A; B # Run A and then B, regardless of success of A A && B # Run A and, if successful, run B A || B # Run A and, if it fails, run B A | B # Pass output of A as input for B
Bash is a command-line shell used in Unix-based operating systems such as Linux and macOS. It is a powerful tool for executing commands, and one of its key features is the ability to chain multiple commands together. Chaining commands allows you to perform complex operations with ease, without having to manually execute each command separately. In this post, I will explain how to chain terminal commands in bash.
The most common way to chain commands in bash is by using the semicolon (;) operator. The semicolon allows you to separate multiple commands and execute them sequentially. For example, if you want to create a new directory and then change into it, you can use the following command:
mkdir foobar; cd foobar
This will create a new directory called “foobar” and then change into it.
Another way to chain commands is by using the double ampersand (&&) operator. The double ampersand executes the second command only if the first command is successful. For example, if you want to update your package list and then upgrade your packages, you can use the following command:
sudo apt-get update && sudo apt-get upgrade
This will update your package list and only if the update is successful, it will then upgrade your packages.
The pipe symbol (|) is another way to chain commands in bash. The pipe operator allows you to pass the output of one command as input to another command. For example, if you want to list all the files in a directory and then search for a specific file, you can use the following command:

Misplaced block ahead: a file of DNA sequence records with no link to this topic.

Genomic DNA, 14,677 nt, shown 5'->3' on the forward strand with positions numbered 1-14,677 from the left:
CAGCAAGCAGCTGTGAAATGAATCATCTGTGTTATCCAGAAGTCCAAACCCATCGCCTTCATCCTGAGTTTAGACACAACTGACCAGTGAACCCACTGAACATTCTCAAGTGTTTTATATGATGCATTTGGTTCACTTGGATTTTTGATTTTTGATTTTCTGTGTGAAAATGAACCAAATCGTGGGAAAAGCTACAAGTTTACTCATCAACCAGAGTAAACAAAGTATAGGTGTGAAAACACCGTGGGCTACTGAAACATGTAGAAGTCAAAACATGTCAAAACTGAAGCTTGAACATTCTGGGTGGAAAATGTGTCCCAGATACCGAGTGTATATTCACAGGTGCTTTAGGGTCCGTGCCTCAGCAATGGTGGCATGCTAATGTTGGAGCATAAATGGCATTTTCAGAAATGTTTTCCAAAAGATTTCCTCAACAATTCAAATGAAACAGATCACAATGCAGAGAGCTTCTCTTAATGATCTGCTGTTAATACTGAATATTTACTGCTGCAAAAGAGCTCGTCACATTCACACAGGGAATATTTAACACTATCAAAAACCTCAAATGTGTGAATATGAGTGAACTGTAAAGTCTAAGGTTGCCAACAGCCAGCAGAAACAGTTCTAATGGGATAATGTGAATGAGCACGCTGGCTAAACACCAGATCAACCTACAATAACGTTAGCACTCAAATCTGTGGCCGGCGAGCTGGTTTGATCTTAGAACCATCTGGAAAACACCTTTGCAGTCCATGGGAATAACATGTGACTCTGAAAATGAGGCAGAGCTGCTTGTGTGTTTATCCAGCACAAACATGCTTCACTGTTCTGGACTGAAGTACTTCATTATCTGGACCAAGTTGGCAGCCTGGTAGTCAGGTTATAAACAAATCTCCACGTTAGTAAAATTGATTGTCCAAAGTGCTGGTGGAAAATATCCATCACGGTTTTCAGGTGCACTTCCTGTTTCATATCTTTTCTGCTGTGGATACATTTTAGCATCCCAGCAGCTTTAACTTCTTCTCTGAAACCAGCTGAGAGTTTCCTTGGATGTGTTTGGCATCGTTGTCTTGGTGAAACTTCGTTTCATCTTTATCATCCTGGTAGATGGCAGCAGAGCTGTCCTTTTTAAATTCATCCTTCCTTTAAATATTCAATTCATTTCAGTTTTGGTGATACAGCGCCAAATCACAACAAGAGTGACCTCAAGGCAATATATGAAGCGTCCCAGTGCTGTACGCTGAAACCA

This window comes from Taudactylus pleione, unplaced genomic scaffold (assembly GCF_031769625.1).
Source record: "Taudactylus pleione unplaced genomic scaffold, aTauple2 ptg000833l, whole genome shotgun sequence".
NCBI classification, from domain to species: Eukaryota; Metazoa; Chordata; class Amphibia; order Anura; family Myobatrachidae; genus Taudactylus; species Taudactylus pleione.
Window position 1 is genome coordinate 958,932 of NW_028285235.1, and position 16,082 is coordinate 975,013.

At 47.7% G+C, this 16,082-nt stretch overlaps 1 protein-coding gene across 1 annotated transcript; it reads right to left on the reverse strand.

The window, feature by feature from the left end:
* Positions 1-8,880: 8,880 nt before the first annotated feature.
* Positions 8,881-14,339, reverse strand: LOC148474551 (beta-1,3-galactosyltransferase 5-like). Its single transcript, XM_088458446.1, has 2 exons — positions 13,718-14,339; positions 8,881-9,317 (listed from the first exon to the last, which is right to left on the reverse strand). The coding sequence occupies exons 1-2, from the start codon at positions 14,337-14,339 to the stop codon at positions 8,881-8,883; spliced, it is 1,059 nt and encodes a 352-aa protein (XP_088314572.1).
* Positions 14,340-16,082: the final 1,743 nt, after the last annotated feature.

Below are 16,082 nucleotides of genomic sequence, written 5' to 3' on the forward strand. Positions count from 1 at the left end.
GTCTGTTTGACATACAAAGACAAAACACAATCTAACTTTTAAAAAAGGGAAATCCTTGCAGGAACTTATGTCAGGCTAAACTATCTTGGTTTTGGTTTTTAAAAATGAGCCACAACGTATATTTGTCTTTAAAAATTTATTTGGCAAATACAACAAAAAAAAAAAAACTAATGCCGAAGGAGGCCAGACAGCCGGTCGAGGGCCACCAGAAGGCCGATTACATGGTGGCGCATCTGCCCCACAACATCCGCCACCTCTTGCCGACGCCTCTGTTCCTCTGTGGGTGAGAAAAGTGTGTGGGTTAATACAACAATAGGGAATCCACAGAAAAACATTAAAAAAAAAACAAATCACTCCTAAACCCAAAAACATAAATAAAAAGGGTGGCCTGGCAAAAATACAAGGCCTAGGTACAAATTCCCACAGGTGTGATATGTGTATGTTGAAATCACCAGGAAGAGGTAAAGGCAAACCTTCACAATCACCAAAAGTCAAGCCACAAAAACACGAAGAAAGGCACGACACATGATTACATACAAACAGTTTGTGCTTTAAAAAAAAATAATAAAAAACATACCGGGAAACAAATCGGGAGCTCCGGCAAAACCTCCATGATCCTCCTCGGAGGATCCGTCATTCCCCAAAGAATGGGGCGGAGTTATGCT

ls | grep myfile
This will list all the files in the current directory and then search for the file named “myfile”.
In addition to the semicolon, double ampersand, and pipe operators, there is also the double pipe (||) operator. The double pipe executes the second command only if the first command fails. This is useful for error handling, where you want to execute a backup command if the primary command fails. For example, if you want to install a package using a package manager and then fallback to an alternative package manager if the installation fails, you can use the following command:
apt-get install package-name || yum install package-name
This will attempt to install the package using apt-get and if it fails, it will then try to install the package using yum. The double pipe operator is a powerful tool for handling errors and ensuring that your commands execute correctly.
In conclusion, chaining terminal commands in bash is a powerful way to automate tasks and perform complex operations with ease. By using the semicolon, double ampersand, and pipe operators, you can create chains of commands that execute sequentially, conditionally, or by passing output to input. With practice, you can become proficient in chaining commands and significantly increase your productivity as a developer or system administrator.